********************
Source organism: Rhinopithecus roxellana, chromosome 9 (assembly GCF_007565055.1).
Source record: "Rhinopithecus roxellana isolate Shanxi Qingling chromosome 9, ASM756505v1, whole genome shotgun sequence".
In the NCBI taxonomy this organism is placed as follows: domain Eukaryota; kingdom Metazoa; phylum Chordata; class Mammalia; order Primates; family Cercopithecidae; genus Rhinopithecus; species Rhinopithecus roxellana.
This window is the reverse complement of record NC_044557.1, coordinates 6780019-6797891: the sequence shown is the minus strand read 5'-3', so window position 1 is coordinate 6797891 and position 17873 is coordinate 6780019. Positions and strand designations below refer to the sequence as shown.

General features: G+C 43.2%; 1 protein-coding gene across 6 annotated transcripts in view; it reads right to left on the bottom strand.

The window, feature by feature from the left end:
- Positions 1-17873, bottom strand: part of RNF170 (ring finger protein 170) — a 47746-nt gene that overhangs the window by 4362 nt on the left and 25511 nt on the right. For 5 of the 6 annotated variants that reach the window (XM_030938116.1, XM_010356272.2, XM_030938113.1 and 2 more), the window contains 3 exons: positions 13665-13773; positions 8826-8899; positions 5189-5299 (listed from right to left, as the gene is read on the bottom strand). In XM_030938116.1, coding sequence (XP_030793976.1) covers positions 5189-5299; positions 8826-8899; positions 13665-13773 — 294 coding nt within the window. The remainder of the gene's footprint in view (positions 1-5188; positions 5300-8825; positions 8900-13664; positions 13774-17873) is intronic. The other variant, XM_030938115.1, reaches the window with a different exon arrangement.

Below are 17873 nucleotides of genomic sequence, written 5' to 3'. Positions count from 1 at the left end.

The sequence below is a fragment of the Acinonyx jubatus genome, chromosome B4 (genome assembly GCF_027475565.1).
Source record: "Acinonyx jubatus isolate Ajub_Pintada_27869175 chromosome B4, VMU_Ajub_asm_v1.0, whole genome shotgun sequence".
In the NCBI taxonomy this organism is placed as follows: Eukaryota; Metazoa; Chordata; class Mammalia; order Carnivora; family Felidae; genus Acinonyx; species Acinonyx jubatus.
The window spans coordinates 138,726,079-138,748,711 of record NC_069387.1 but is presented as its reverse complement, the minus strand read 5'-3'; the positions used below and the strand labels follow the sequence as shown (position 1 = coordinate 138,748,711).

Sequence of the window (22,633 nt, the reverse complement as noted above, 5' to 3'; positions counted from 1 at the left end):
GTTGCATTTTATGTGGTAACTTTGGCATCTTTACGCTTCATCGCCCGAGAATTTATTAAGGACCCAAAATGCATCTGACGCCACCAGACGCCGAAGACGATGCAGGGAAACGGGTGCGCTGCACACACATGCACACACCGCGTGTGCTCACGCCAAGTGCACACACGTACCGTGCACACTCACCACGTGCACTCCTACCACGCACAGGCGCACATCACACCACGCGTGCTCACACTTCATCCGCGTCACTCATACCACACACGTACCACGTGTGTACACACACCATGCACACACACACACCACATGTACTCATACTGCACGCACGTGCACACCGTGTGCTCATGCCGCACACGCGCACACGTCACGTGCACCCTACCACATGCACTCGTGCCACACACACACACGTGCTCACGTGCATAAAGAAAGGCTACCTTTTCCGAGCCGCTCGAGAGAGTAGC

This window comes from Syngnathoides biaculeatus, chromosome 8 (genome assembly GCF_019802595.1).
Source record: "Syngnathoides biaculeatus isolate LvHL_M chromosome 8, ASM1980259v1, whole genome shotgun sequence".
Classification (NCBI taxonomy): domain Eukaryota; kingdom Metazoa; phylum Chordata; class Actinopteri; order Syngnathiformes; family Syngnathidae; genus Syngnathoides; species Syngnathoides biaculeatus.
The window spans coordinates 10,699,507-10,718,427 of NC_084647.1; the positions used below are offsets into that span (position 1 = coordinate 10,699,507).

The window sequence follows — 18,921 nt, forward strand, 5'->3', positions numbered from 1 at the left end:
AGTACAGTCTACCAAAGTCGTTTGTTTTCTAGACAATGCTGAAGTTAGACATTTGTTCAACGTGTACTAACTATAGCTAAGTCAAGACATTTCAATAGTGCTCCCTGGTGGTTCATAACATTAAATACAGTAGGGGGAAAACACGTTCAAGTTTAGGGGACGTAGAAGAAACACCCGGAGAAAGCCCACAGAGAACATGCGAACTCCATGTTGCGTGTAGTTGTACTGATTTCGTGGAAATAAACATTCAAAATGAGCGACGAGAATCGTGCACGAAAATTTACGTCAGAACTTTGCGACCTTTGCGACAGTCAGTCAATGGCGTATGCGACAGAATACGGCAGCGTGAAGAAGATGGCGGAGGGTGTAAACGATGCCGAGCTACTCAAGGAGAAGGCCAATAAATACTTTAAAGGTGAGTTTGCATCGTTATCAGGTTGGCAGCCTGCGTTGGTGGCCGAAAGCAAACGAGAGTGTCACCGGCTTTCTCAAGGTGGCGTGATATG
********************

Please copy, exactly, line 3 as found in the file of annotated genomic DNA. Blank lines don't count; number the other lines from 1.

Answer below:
In the NCBI taxonomy this organism is placed as follows: domain Eukaryota; kingdom Metazoa; phylum Chordata; class Mammalia; order Primates; family Cercopithecidae; genus Rhinopithecus; species Rhinopithecus roxellana.